Thursday, March 19, 2020

REVIEW: 'Star Trek: Picard' - The La Sirena Returns to Soji's Home World of Synthetic Life in 'Et in Arcadia Ego, Part 1'

CBS All Access' Star Trek: Picard - Episode 1.09 "Et in Arcadia Ego, Part 1"

Following an unconventional and dangerous transit, Picard and the crew finally arrive at Soji's home world, Coppelius. However, with Romulan warbirds on their tail, their arrival brings only greater danger as the crew discovers more than expected about the planet's inhabitants.

In 2019, the television industry aired 532 scripted shows across numerous outlets. The way people consume content now is different than it used to be. It happens according to one's own schedule. As such, it's less necessary to provide ample coverage of each episode in any given season from a show. Moreover, it is simply impossible to watch everything. As such, this site provides shorter episodic reviews in order to cover as many shows as possible. With all of that being said, here are my thoughts on the next episode of CBS All Access' Star Trek: Picard.

"Et in Arcadia Ego, Part 1" was directed by Akiva Goldsman with story by Michael Chabon, Ayelet Waldman & Akiva Goldsman and teleplay by Michael Chabon & Ayelet Waldman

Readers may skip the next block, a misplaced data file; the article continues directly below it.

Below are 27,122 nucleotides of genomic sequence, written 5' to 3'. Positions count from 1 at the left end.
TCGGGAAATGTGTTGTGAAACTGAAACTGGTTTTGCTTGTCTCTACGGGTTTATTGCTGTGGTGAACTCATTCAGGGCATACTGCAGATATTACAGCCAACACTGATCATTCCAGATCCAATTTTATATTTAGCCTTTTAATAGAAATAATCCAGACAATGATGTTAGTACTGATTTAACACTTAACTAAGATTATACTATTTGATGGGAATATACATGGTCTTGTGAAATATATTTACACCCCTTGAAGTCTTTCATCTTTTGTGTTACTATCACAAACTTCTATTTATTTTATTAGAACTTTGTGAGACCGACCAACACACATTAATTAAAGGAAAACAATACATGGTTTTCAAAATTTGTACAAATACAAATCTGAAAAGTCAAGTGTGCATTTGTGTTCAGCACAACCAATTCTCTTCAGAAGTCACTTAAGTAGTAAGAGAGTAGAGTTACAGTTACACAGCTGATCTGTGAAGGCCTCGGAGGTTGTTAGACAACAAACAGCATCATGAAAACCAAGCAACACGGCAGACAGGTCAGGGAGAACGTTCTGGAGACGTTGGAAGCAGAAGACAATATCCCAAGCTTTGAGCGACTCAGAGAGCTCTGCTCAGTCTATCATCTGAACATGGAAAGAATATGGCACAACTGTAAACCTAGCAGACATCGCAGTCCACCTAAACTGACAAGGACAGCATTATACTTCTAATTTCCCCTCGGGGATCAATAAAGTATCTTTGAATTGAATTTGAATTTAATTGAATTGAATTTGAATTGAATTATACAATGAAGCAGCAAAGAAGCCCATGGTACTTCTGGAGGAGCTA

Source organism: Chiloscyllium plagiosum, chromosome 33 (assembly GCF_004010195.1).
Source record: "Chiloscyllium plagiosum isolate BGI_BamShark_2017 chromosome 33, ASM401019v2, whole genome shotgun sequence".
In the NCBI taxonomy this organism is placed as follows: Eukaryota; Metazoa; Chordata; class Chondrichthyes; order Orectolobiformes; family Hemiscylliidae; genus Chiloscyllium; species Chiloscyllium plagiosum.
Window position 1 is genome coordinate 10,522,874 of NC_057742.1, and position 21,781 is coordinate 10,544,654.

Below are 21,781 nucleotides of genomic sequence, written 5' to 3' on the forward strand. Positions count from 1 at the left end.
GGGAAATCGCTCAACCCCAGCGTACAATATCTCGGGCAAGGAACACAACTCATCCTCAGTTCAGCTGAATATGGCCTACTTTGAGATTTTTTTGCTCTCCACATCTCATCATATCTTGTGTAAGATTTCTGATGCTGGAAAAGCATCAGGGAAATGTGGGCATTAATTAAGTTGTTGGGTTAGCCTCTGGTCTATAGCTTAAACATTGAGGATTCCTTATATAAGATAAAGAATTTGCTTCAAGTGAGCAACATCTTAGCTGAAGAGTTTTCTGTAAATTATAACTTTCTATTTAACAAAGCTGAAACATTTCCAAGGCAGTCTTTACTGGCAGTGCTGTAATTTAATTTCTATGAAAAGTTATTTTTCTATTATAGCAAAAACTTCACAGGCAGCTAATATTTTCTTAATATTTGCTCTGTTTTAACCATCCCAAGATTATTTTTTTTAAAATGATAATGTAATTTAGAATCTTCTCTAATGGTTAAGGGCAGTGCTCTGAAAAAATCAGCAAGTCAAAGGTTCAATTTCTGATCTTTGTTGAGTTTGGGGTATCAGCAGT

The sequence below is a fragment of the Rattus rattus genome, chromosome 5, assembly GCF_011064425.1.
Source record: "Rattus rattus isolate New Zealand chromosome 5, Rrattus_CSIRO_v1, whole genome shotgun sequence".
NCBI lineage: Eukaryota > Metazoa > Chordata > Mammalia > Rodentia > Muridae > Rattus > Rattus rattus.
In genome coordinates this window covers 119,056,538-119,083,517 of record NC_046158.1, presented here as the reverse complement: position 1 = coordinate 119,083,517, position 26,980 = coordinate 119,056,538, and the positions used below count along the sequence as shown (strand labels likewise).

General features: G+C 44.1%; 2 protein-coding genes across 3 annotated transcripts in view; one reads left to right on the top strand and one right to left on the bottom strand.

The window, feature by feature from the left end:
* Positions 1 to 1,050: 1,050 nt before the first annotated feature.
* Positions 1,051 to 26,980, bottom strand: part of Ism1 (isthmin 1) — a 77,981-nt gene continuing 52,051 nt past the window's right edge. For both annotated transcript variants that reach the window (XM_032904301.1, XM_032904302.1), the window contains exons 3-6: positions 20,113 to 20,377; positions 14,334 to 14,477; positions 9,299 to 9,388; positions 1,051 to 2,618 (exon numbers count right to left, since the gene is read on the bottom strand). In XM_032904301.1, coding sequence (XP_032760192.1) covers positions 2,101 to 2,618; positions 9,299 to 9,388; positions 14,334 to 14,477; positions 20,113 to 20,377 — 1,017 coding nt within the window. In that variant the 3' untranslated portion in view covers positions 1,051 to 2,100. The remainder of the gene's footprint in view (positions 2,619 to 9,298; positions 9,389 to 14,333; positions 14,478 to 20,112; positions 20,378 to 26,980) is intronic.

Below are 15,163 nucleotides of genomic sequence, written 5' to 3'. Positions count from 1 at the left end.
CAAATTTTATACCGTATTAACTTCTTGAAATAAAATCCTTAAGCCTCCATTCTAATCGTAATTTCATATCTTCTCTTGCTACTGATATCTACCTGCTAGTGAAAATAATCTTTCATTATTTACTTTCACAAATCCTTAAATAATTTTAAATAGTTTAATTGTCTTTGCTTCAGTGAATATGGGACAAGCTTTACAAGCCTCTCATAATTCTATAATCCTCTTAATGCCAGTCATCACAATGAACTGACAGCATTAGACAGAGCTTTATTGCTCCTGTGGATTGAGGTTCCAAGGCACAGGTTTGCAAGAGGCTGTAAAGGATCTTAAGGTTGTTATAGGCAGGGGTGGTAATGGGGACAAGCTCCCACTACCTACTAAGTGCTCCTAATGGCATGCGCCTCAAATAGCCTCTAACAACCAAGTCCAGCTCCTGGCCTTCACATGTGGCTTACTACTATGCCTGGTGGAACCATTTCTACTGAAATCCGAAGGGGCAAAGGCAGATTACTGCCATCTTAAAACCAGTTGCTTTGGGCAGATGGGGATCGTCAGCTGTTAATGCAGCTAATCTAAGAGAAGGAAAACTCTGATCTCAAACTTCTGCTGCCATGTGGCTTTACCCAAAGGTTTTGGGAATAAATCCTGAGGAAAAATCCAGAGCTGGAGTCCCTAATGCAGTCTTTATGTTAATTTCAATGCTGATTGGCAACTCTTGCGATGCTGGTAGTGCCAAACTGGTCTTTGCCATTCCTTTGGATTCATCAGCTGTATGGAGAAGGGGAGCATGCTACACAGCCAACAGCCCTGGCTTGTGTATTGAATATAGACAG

The series aspires to have the audience challenge and question our perception of Admiral Jean-Luc Picard. He is a revered figure in Star Trek canon. However, he is a flawed hero as well. He embarks on this mission to return Soji to her home planet and save Synthetic life mostly as a posture of what his former life used to be as part of Starfleet. He is accustomed to being the commander of a ship and making first contact with new worlds and species. He believes his word is always to be trusted. He leads from that commanding position. And yet, that isn't worth what it used to be. In fact, it's baffling that he still believes he can persuade the governments at large to avoid their discrimination of Synths seemingly over night. That makes it seem like Picard is nothing more than a repetitive character doomed to make the same mistakes over and over again. He is dying as well. There should be more agency for him to analyze his actions and see if there is potentially a better way of doing things. And yet, he mostly comes across as a stubborn man who is angry when a species under attack would rather arrest him then take him at his word. That's what this penultimate episode is building towards. The La Sirena crew lands on Soji's home planet. They see the civilization of synthetic life. It's mostly what science fiction fans have come to expect when a foreign but peaceful society is introduced for the first time. It's unimaginative in that way. It doesn't question the notion of what it means to be the next evolution of society and the human race. Instead, it's a formula that has been known to be effective in the past without really offering anything new for the future. Isa Briones gets to play yet another new character in Sutra, a Synth with a gold-based appearance who immediately comes across as the leader with questionable morals. She decodes the message implanted in Jurati's brain and understands that there is a civilization of synthetic life out there watching over this society and ready to free them from their oppressors. That seems like a genuine offer of salvation from the threat that looms from the Romulans. Picard just sees that as Soji fulfilling her destiny as the Destroyer. Now, that destiny has been vaguely defined at best. There has been some cryptic prophetic moments saying that synthetic life will doom the world. That's what informs the Zhat Vash. That's why Jurati killed Bruce Maddox. But it's hard to be invested in anything that is happening at the moment because the show hasn't exactly put in the effort. When Picard mentions his terminal disease, it's mostly just a way to inject melodrama into the proceedings. It makes people view him differently. It's possibly with more appreciation and reverence without him having to do any of the work himself. Raffi is suddenly willing to declare her love for him. That moment comes out of nowhere and seems to go against her season narrative of struggling for control over her life after being forced out of Starfleet because of him. That's odd and unearned. The same goes for the Artifact suddenly appearing. That serves a purpose of reuniting the La Sirena crew with Seven and Elnor before this fateful confrontation with the Romulans occurs. It doesn't make much logical sense. It's just meant to provide a cool and perilous visual. The rest of the time the show is simply going through the motions of what is expected of it. That is incredibly disappointing. The start of the season depicted a new take on Star Trek by analyzing the cost of what it meant to live in this world and needing to be at the forefront of exploration. The dangers of space could cripple Picard. But those are what gives his life meaning. He has found that in this journey. He has just lost any sense of consistency with his actions though. That erratic nature could be explained away by his terminal disease. That would just be a cheap cop out that proves the series wanted to create sensationalized and melodramatic moments instead of offering a new perspective on an iconic character from the Star Trek universe. At the moment, it's hard to see how the finale can bounce back from all of this to offer something hopeful and exciting about the future. Any big twists probably won't be earned because the show hasn't made the audience invest in the characters beyond some profound connection they apparently have to the past. That can only buy the audience so much leverage in the end.